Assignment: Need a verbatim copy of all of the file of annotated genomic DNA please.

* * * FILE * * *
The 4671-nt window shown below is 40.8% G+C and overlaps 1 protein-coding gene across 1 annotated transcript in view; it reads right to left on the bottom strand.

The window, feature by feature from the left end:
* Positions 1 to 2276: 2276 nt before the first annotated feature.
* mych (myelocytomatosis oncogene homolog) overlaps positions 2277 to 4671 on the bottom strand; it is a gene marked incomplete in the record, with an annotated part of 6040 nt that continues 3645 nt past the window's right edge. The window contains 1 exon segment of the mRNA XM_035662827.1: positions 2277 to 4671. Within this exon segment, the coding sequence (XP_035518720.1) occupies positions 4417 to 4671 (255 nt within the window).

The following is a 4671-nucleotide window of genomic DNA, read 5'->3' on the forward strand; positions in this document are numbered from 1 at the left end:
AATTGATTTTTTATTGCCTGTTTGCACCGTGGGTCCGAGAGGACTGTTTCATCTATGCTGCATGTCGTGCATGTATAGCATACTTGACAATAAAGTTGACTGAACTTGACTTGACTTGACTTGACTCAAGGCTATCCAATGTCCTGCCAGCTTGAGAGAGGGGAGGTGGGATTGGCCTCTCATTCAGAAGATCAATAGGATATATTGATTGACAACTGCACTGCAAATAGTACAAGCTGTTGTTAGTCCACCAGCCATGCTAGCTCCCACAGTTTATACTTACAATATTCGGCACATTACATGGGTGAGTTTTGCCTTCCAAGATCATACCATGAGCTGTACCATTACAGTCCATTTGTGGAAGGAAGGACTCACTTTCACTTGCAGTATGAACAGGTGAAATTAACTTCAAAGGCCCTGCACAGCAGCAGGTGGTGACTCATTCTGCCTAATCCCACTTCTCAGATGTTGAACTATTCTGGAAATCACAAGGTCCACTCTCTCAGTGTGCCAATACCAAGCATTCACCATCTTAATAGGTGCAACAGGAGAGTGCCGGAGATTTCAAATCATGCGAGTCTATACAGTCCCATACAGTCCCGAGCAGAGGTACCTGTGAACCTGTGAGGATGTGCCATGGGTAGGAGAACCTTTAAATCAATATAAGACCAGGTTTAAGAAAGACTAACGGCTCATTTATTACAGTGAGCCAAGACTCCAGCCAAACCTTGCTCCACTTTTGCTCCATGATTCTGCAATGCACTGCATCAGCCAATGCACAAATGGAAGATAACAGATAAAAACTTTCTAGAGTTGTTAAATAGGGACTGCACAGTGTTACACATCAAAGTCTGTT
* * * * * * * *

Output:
The 4671-nt window shown below is 40.8% G+C and overlaps 1 protein-coding gene across 1 annotated transcript in view; it reads right to left on the bottom strand.

The window, feature by feature from the left end:
* Positions 1 to 2276: 2276 nt before the first annotated feature.
* mych (myelocytomatosis oncogene homolog) overlaps positions 2277 to 4671 on the bottom strand; it is a gene marked incomplete in the record, with an annotated part of 6040 nt that continues 3645 nt past the window's right edge. The window contains 1 exon segment of the mRNA XM_035662827.1: positions 2277 to 4671. Within this exon segment, the coding sequence (XP_035518720.1) occupies positions 4417 to 4671 (255 nt within the window).

The following is a 4671-nucleotide window of genomic DNA, read 5'->3' on the forward strand; positions in this document are numbered from 1 at the left end:
AATTGATTTTTTATTGCCTGTTTGCACCGTGGGTCCGAGAGGACTGTTTCATCTATGCTGCATGTCGTGCATGTATAGCATACTTGACAATAAAGTTGACTGAACTTGACTTGACTTGACTTGACTCAAGGCTATCCAATGTCCTGCCAGCTTGAGAGAGGGGAGGTGGGATTGGCCTCTCATTCAGAAGATCAATAGGATATATTGATTGACAACTGCACTGCAAATAGTACAAGCTGTTGTTAGTCCACCAGCCATGCTAGCTCCCACAGTTTATACTTACAATATTCGGCACATTACATGGGTGAGTTTTGCCTTCCAAGATCATACCATGAGCTGTACCATTACAGTCCATTTGTGGAAGGAAGGACTCACTTTCACTTGCAGTATGAACAGGTGAAATTAACTTCAAAGGCCCTGCACAGCAGCAGGTGGTGACTCATTCTGCCTAATCCCACTTCTCAGATGTTGAACTATTCTGGAAATCACAAGGTCCACTCTCTCAGTGTGCCAATACCAAGCATTCACCATCTTAATAGGTGCAACAGGAGAGTGCCGGAGATTTCAAATCATGCGAGTCTATACAGTCCCATACAGTCCCGAGCAGAGGTACCTGTGAACCTGTGAGGATGTGCCATGGGTAGGAGAACCTTTAAATCAATATAAGACCAGGTTTAAGAAAGACTAACGGCTCATTTATTACAGTGAGCCAAGACTCCAGCCAAACCTTGCTCCACTTTTGCTCCATGATTCTGCAATGCACTGCATCAGCCAATGCACAAATGGAAGATAACAGATAAAAACTTTCTAGAGTTGTTAAATAGGGACTGCACAGTGTTACACATCAAAGTCTGTT